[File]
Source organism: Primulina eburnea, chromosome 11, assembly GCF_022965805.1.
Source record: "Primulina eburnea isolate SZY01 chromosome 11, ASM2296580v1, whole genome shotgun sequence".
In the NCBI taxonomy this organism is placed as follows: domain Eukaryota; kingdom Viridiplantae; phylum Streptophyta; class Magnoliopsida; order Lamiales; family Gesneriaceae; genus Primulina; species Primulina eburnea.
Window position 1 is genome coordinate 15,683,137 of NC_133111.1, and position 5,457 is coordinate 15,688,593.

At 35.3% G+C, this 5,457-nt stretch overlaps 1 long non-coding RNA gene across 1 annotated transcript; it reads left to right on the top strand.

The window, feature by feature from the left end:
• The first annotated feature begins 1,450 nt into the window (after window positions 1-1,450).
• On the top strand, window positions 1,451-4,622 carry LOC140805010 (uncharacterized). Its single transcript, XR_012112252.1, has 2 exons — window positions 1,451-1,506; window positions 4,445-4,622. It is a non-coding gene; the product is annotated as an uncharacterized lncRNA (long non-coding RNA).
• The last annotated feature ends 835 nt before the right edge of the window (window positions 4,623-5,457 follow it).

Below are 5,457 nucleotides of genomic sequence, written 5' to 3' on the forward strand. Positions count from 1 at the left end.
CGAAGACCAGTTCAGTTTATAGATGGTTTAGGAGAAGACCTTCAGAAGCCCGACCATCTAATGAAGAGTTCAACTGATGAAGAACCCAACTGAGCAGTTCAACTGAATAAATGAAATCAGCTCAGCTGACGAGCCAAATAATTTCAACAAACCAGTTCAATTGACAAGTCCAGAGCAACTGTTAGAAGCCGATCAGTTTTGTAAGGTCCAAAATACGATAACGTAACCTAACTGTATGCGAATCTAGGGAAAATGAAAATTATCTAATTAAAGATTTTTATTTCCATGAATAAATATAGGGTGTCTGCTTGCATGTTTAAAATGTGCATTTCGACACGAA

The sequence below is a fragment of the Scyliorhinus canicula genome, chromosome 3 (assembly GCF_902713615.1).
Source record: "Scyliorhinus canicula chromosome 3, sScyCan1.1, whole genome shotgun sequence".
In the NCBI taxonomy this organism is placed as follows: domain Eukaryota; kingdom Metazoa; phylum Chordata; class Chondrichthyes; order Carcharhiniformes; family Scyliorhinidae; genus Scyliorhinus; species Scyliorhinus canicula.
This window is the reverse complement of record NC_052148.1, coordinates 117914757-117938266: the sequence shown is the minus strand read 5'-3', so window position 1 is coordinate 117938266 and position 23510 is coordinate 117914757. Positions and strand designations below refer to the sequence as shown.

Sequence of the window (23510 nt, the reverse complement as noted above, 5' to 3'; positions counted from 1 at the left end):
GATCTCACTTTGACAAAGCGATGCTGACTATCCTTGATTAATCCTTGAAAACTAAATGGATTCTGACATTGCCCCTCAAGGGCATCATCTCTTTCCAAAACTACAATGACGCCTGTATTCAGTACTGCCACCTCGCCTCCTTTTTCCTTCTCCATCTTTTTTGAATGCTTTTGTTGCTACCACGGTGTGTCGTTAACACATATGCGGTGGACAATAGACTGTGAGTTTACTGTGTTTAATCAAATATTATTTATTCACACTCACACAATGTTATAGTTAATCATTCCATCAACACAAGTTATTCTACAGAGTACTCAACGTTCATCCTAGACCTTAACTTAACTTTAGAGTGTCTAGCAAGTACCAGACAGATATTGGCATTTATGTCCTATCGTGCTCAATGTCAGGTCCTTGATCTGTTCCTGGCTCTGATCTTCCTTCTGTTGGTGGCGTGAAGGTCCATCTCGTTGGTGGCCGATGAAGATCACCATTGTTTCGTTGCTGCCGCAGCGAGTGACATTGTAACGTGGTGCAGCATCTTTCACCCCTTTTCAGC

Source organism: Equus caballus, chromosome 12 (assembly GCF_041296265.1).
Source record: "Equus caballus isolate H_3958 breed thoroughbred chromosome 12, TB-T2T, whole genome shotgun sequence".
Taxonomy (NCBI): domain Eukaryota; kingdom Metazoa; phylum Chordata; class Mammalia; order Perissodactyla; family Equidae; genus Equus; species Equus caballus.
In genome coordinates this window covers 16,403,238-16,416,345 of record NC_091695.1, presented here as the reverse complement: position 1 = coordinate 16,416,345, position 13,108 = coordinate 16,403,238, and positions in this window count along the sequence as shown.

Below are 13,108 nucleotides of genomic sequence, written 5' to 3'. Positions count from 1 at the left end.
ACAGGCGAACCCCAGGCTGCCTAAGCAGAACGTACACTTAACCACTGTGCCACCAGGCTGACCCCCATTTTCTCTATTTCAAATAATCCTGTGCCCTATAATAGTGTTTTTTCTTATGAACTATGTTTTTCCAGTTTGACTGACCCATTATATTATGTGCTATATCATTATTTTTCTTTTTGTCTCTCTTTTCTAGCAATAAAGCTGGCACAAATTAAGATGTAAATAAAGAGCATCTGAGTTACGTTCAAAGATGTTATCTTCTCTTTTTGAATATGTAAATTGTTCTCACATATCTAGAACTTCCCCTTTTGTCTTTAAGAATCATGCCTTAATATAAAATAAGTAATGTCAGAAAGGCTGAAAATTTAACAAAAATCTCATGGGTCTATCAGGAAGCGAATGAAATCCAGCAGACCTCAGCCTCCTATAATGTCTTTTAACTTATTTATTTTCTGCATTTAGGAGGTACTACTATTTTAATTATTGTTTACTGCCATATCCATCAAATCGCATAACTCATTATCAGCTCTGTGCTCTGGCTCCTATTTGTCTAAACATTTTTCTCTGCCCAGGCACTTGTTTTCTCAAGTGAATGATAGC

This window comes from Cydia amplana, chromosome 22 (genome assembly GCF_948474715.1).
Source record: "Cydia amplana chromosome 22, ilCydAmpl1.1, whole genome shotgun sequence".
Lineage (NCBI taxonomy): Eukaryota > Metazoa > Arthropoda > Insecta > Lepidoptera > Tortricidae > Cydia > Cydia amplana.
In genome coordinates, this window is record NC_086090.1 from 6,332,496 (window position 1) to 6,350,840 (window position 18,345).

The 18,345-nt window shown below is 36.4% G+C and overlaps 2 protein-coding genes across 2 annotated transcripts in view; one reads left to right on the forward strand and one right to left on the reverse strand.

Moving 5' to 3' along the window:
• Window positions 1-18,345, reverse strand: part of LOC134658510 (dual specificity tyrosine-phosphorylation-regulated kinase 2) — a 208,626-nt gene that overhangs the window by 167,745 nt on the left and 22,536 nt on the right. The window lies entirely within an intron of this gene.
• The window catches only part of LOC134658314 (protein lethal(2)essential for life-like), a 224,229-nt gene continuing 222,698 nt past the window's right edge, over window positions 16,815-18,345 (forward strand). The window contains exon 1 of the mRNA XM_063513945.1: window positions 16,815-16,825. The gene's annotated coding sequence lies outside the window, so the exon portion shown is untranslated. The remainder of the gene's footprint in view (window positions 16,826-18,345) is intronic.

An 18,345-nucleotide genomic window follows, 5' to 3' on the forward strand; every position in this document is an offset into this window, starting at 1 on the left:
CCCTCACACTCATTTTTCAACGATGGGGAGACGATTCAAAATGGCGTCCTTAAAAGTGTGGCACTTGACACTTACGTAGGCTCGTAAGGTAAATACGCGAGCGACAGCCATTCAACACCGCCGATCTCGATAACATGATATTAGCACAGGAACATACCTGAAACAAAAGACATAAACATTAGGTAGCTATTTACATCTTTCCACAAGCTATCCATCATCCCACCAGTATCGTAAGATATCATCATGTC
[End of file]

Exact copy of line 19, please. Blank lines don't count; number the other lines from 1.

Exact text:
Source record: "Equus caballus isolate H_3958 breed thoroughbred chromosome 12, TB-T2T, whole genome shotgun sequence".